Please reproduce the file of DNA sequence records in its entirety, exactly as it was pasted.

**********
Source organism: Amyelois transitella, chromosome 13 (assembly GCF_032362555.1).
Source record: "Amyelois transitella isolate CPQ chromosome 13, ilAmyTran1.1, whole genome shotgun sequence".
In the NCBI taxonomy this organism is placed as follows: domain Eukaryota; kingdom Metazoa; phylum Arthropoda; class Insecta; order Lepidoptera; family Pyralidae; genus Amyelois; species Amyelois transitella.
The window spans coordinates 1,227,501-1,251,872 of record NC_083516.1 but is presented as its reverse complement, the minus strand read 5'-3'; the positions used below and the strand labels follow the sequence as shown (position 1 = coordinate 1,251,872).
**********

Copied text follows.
Source organism: Amyelois transitella, chromosome 13 (assembly GCF_032362555.1).
Source record: "Amyelois transitella isolate CPQ chromosome 13, ilAmyTran1.1, whole genome shotgun sequence".
In the NCBI taxonomy this organism is placed as follows: domain Eukaryota; kingdom Metazoa; phylum Arthropoda; class Insecta; order Lepidoptera; family Pyralidae; genus Amyelois; species Amyelois transitella.
The window spans coordinates 1,227,501-1,251,872 of record NC_083516.1 but is presented as its reverse complement, the minus strand read 5'-3'; the positions used below and the strand labels follow the sequence as shown (position 1 = coordinate 1,251,872).